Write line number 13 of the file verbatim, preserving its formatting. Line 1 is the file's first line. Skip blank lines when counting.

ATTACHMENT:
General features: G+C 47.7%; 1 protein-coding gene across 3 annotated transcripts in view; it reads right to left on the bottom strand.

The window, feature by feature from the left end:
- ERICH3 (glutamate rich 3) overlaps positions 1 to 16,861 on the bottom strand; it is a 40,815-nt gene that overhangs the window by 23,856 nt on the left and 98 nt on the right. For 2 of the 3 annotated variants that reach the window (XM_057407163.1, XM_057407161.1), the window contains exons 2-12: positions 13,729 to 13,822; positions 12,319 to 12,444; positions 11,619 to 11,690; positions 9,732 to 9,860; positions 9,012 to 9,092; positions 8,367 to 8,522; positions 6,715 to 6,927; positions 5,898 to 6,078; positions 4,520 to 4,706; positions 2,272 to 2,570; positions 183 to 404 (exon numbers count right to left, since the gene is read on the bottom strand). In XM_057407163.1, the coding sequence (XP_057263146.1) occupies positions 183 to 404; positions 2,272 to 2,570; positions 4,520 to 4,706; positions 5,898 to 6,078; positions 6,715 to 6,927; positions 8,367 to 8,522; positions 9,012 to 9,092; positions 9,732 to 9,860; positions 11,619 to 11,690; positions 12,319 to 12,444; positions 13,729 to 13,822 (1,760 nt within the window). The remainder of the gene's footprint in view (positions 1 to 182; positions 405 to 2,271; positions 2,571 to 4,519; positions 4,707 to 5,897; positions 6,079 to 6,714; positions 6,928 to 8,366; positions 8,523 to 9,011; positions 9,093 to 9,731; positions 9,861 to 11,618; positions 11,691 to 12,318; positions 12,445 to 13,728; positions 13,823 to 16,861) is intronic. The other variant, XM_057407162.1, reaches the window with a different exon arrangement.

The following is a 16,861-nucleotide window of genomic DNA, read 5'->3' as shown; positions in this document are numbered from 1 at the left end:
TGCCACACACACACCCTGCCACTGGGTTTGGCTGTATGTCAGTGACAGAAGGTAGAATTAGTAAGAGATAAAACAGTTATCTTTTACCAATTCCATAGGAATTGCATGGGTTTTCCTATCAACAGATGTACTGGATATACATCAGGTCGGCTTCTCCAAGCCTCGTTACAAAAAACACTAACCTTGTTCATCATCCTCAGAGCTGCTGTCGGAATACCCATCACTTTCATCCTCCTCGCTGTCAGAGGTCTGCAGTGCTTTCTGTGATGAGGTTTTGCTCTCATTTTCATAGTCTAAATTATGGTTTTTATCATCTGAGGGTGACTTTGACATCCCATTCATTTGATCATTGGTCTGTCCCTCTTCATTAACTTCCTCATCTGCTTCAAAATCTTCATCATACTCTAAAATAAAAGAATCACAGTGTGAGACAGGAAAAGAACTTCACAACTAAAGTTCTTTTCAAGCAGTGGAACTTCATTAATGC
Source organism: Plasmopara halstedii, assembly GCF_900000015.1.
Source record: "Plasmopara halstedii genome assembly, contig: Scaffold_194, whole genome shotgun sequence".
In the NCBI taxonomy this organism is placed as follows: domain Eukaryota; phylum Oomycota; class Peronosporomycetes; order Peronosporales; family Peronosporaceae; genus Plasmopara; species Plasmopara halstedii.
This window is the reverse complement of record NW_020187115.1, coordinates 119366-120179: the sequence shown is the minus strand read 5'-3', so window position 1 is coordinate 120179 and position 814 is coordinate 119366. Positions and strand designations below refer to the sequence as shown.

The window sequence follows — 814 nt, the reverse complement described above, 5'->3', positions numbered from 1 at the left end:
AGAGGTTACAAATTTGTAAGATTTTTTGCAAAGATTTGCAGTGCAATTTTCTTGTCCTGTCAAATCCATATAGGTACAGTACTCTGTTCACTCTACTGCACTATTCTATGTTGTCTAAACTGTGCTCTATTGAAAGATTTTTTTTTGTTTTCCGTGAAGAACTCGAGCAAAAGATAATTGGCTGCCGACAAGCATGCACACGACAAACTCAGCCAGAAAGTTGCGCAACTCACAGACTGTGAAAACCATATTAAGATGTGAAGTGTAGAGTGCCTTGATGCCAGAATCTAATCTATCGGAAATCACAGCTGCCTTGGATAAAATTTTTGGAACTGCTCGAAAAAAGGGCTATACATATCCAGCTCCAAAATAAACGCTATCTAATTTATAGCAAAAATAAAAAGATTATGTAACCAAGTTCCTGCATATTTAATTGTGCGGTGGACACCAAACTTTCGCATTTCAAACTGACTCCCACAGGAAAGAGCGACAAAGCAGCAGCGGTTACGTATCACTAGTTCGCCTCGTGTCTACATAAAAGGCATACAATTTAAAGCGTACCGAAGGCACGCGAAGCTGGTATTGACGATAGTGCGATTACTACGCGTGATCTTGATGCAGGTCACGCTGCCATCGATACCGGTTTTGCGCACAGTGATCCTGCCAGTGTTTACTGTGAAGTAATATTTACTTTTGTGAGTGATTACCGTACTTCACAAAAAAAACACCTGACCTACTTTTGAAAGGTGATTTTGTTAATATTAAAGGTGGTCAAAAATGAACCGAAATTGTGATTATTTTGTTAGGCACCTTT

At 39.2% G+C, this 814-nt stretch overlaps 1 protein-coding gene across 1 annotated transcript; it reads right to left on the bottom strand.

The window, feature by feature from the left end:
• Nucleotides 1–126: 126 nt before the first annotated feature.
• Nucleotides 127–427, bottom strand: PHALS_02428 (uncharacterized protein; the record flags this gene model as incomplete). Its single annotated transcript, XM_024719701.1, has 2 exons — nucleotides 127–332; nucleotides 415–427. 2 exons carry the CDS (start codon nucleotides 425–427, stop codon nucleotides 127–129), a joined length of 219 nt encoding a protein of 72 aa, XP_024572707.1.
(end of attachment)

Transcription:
The window, feature by feature from the left end: